At this point in time I am not interested in starting a relationship before getting to know someone well enough to be able to know that I at least share some basic life goals or visions for the future with that person, and that we share some important qualities. And in the process of getting to know someone, I don’t just want the other person to tell me about themselves; I want to see their words reflected in their actions too. Anyone can say that they love nature and love animals, but if they buy a lot of new stuff all the time, use a lot of unnecessary toxic products that pollute the environment, or eat a lot of meat without wondering where it came from, then how can I believe them? It is much easier to deduct people’s values and priorities from their actions than from their words. I wish I would have realized that sooner in life and that I had focused more on people’s actions than their words. People can have very strange views about themselves that have no basis in reality. People may also use their own definitions for certain concepts, which can create a lot of misunderstandings. For example, someone might consider themselves active and sporty because they go to the gym every day to lift weights for half an hour. My idea of active and sporty would be very different: I would imagine someone who enjoys the outdoors, rides their bike frequently, and loves hiking. So examples and being specific are paramount in communication. I often ask people: How do you mean? Can you give me an example of that? I also tend to do that when people criticize me or give me feedback. I am here to learn, so I need the details. This can be difficult for the other person, especially if it is ‘just a feeling’. But expressing details is good practice and it will become easier every time. It also brings you more in touch with yourself.

Friendship is the best starting point
So, friendship is the best way to start a relationship. I don’t believe in love at first sight anymore (although there may be a strong connection and that may be because you sense a lot of similarities; but it is good to investigate first). I don’t like dating anymore for that reason, because it creates complications and expectations and I am not interested in making commitments until I know that the basics are covered. And this takes time. I am also definitely not interested in meaningless relationships anymore. I don’t need to be in a relationship just because it seems to be the norm and because people may secretly wonder ‘what is wrong with you’ (because there must be something wrong with you if you are still single after a certain age, right?).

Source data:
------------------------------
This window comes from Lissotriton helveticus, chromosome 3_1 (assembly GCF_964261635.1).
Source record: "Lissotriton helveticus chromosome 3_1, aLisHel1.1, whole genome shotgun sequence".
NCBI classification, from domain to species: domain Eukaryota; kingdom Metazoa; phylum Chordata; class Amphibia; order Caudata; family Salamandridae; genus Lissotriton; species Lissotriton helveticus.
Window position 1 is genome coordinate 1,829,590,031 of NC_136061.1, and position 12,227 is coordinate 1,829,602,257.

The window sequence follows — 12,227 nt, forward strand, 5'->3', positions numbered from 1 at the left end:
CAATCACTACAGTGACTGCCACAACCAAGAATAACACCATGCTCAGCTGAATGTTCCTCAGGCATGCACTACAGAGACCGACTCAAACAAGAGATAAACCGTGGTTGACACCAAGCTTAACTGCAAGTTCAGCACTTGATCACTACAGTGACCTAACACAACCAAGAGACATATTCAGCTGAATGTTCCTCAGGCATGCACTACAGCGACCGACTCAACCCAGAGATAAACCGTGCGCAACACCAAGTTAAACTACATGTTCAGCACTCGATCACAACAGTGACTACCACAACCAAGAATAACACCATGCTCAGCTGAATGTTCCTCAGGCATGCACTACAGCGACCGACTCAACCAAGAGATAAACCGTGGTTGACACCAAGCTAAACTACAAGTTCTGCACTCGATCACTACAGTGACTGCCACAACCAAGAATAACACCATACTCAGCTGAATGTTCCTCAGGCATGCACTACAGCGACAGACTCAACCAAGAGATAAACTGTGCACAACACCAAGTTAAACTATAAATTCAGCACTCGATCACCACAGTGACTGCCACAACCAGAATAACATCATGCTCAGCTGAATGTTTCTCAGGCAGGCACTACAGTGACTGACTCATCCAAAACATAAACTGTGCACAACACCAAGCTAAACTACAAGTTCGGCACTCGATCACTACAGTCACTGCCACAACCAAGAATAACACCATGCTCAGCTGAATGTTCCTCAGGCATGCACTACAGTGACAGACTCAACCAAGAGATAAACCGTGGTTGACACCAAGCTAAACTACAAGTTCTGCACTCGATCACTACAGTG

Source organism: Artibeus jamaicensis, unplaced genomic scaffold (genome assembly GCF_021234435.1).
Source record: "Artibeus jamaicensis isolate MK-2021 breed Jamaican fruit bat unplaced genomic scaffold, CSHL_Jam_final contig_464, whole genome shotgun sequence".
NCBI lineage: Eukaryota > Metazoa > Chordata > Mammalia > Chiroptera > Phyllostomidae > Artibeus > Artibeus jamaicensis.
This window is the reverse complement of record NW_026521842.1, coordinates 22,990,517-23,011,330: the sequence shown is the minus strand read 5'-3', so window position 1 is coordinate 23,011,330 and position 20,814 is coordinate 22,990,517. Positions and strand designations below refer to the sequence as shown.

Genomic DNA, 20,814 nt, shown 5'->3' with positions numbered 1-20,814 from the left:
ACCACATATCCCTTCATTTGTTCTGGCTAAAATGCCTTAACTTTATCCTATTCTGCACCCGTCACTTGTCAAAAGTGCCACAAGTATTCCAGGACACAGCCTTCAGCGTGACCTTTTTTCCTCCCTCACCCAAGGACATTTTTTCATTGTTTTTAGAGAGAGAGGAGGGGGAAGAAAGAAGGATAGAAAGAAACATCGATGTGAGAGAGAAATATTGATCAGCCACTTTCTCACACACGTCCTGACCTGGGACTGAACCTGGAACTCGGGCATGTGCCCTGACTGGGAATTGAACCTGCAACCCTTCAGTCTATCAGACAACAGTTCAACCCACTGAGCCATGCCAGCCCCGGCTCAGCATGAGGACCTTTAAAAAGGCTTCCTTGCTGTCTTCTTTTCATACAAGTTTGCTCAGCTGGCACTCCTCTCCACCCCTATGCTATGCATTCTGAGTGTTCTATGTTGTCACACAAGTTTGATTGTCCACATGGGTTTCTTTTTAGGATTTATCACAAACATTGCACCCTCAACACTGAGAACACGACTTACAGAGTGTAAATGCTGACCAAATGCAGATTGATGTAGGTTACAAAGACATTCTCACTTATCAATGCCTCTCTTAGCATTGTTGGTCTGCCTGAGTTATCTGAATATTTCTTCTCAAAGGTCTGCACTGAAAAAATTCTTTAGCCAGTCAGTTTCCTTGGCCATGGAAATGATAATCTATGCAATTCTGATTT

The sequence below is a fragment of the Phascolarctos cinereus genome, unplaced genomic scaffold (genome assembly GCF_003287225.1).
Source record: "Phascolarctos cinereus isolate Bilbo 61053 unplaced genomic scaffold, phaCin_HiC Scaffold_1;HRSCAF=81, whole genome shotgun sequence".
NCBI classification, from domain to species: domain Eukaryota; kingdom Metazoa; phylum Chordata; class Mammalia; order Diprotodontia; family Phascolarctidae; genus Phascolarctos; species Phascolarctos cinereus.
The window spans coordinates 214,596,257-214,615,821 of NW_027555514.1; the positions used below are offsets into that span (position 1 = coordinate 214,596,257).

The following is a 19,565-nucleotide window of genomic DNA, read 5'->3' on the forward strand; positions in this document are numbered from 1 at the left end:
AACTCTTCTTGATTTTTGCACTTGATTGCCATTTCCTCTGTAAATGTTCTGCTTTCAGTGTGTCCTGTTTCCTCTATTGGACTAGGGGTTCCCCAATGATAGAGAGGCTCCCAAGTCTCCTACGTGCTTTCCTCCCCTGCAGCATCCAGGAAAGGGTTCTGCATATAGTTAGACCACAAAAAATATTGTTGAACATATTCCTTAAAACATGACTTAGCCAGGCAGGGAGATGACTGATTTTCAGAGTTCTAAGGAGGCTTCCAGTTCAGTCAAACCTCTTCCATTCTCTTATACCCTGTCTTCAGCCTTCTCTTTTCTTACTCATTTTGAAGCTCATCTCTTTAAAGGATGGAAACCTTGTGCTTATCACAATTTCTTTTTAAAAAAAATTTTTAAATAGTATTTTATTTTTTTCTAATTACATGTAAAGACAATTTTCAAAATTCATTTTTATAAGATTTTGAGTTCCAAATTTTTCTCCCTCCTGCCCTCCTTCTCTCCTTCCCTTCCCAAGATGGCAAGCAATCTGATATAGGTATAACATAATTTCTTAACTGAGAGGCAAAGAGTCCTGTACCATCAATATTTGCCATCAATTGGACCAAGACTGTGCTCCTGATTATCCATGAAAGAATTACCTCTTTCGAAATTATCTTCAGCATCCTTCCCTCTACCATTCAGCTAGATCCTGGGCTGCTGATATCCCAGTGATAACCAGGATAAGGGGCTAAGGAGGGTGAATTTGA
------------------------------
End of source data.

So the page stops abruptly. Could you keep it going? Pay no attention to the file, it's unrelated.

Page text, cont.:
Well, this is what is wrong with me (and I am sure a lot of singles can relate to this): I don’t want to ‘settle’ for being in a relationship that doesn’t spark my enthusiasm. A relationship can be a great thing, if it makes me into a better person and takes my life to a higher level. If we can enjoy our mutual aliveness together and not constrict each other in any way. If we can love each other with a trust and freedom that knows no bounds. If we can even keep loving each other if it turns out that we both end up wanting different things in life and are moving in different directions. True love is free. True love is wanting the best for yourself and also wanting the best for the other person. It is wanting what the other person wants for them, because you also want what you want for yourself. This is not selfish. It is selfish to choose differently. It is selfish to hold onto a relationship even though you don't really love and support each other fully anymore. Because when you are suffering, everyone around you suffers too. They will sense it. They will be affected. So follow your dreams, follow your passions. Communicate as clearly, authentically, openly and honestly as possible. And remember that love is free. And if you feel trapped in your current relationship, then the most loving thing you can do for yourself and the other person is to set yourself free.

Questions to assess your relationship
Here are some questions to assess your current relationship or a friendship that may have potential for more. See if you can give an honest and heartfelt 'yes' to the following questions:
- Do you have similar life goals? Or can your life goals be combined in some way?
- Do you at least support (and agree with) each other’s life goals, values and priorities?
- Do the person’s actions match their words?
- Do the person’s definitions of things that are important to you match with yours?
- Does the person bring out the best in you? How do you feel around them? What effect does their presence, their behavior, their mindset and their energy have on you?
- Can you communicate about everything openly and with ease?
- How ‘free’ is your love: Do you want what the other person wants for them, even if it is not necessarily producing the outcome you want? Do you support each other fully (within the relationship and publicly) in achieving personal life goals? Do you fully encourage them to pursue their dreams and make them into a reality?